BERLIN – Ocean Pines residents are doing their part to help regenerate the local oyster population.
In conjunction with the Maryland Coastal Bays Program (MCBP), a group of Ocean Pines residents are participating in an oyster gardening program. Cages of oyster spat have been hung off piers throughout the community.
“We have seen the oysters doing well mostly in intertidal zones,” said Amanda Poskaitis, coordinator of the oyster program for MCBP. “The oyster cages have been really successful.”
Each fall Poskaitis fills several cages with old oyster shells and spat — basically baby oysters — that will gradually attach themselves to the old shells and grow. This past fall, seven of the cages were hung off the gazebo at the Ocean Pines Swim and Racquet Club while another 23 were distributed to residents who attached them to their private piers. Residents who volunteer their piers for the program are simply tasked with checking the cages throughout the summer to make sure they’re not getting covered with algae.
“Caring for them is relatively simple,” Poskaitis said.
The issue with algae, she explained, is that it can provide a base for oyster drills — snails that are the primary predator of oysters in this area — to grow on.
“The problem with loads of algae on the cages is it creates a substrate for oyster drills to colonize and wipe out all of the oysters,” Poskaitis said. “We have seen this in cages in the past that were not cared for during the summer months.”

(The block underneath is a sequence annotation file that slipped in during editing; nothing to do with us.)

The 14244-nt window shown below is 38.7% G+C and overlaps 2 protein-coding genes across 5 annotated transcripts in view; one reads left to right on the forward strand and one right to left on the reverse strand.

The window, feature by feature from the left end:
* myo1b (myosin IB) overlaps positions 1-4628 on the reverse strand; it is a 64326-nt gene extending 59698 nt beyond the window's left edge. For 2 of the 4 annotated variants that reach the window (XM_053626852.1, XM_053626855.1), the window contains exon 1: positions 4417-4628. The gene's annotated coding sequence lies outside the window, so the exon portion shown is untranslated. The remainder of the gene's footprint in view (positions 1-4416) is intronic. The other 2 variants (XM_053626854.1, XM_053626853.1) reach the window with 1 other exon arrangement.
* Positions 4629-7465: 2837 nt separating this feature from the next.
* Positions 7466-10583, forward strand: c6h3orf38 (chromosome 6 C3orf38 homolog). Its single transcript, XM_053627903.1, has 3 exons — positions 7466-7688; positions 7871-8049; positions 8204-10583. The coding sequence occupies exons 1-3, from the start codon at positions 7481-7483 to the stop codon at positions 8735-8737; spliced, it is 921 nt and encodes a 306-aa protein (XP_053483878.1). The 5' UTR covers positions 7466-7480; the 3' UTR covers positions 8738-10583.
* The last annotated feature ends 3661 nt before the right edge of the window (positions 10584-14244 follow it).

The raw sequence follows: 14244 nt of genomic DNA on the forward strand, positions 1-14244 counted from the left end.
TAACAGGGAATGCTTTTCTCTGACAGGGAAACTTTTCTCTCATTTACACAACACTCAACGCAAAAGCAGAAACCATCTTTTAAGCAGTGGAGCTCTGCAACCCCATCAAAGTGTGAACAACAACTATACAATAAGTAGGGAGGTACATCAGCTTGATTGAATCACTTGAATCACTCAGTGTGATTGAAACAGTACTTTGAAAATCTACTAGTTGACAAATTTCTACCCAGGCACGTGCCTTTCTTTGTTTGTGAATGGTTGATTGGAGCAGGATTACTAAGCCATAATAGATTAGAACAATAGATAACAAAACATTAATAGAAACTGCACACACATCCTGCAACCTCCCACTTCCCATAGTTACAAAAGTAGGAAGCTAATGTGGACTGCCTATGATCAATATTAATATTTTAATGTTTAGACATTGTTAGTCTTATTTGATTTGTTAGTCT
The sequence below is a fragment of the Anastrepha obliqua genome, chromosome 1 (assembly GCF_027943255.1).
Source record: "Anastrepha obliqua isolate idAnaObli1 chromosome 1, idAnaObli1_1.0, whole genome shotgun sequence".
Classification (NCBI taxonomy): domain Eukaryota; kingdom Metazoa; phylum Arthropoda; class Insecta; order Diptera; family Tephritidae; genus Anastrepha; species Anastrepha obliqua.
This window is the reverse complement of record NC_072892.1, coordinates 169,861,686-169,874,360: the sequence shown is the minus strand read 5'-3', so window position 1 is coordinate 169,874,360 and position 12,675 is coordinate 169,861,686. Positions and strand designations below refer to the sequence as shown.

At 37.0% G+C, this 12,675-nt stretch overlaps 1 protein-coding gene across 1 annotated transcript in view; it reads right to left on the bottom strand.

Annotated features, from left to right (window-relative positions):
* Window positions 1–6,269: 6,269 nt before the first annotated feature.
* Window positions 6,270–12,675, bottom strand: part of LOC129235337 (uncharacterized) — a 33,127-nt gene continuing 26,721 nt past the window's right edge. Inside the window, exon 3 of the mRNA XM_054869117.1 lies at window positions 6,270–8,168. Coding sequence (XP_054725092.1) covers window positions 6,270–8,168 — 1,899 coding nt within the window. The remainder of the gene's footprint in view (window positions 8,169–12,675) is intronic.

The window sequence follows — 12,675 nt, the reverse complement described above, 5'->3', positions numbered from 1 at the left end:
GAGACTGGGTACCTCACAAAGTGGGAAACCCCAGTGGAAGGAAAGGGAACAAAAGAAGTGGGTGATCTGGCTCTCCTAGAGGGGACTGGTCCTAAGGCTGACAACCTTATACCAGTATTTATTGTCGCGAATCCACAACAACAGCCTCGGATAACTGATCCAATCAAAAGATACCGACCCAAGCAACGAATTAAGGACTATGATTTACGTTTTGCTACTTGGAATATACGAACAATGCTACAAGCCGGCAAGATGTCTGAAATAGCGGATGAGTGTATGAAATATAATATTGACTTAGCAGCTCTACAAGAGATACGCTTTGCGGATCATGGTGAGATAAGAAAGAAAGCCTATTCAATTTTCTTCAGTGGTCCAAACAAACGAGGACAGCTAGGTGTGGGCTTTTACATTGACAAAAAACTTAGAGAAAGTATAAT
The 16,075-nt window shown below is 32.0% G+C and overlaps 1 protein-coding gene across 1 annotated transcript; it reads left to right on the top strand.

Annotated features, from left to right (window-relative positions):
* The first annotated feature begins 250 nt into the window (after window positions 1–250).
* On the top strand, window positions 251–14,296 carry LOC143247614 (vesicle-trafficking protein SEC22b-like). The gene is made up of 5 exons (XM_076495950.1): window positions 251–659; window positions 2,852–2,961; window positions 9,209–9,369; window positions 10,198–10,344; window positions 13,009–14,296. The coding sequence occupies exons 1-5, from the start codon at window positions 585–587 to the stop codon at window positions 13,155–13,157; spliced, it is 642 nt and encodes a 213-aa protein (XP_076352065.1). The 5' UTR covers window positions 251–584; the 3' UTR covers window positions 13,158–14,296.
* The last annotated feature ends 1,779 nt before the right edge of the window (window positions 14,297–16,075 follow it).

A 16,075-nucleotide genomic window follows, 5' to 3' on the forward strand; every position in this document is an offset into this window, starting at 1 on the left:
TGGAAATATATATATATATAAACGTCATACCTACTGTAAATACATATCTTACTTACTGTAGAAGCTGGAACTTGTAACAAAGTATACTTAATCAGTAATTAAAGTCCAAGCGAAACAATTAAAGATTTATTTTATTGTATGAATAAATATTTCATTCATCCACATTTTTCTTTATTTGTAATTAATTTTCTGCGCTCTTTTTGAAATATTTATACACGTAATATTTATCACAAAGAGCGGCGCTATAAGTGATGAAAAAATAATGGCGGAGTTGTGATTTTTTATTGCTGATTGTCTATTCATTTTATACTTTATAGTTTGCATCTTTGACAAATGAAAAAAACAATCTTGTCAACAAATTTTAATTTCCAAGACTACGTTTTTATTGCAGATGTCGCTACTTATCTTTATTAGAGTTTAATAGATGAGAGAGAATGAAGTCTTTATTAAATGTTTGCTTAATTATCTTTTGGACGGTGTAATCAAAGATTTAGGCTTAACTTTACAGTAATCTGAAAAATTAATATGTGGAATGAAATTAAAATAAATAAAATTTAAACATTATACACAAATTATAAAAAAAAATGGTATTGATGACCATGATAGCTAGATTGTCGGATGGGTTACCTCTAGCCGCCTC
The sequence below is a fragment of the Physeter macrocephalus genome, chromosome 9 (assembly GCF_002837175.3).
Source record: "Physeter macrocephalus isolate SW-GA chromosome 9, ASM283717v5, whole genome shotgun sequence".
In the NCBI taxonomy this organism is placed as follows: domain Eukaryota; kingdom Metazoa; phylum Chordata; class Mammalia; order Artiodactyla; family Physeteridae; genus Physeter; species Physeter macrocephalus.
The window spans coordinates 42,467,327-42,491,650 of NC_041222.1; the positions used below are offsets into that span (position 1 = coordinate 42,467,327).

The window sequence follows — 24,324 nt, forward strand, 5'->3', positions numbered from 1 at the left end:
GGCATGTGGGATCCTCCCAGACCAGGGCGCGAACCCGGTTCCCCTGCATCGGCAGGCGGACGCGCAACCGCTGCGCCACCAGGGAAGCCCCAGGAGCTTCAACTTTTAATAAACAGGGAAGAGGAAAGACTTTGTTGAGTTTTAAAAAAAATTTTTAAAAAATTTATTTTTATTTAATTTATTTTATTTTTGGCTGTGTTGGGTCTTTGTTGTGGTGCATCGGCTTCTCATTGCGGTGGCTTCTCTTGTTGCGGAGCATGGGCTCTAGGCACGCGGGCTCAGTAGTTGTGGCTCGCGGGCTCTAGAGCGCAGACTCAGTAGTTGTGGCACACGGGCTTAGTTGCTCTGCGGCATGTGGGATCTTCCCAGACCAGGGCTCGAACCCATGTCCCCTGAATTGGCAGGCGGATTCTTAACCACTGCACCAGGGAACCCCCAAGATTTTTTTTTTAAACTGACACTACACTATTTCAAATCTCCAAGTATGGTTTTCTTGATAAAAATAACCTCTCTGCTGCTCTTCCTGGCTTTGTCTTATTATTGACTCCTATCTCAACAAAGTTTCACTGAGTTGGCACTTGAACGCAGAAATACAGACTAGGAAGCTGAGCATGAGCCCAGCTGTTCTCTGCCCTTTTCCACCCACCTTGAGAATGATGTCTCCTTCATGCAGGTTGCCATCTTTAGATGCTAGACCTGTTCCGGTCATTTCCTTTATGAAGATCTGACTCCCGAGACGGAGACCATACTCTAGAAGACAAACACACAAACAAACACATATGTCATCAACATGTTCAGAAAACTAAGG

Though cold water temperatures this winter kept some of the young oysters from growing, by this time of year most of them are on their way to adulthood and are visible as half-dollar sized shells.
In September, Poskaitis says the MCBP will transfer the then year-old oysters to modified bulkheads in Ocean City. The bulkheads, she said, were fitted with “Peruvian Flutes,” or devices constructed from PVC piping to promote the growth of seagrass. The “Peruvian Flutes” were designed by Evamaria Coch of the University of Maryland Center for Environmental Science and, with funding from MCBP, were attached to bulkheads in two places in Ocean City.
“They are an innovative way to provide seagrass and marsh grass habitat using PVC piping,” Poskaitis said. “Bulkheads eliminate natural shoreline habitat and being so common in Isle of Wight Bay, it is more difficult for organisms that need this environment to thrive. Many organisms rely on this land-water interface. Our Peruvian flutes have been successful in providing habitat and are where we place grown oysters from the oyster gardening program.”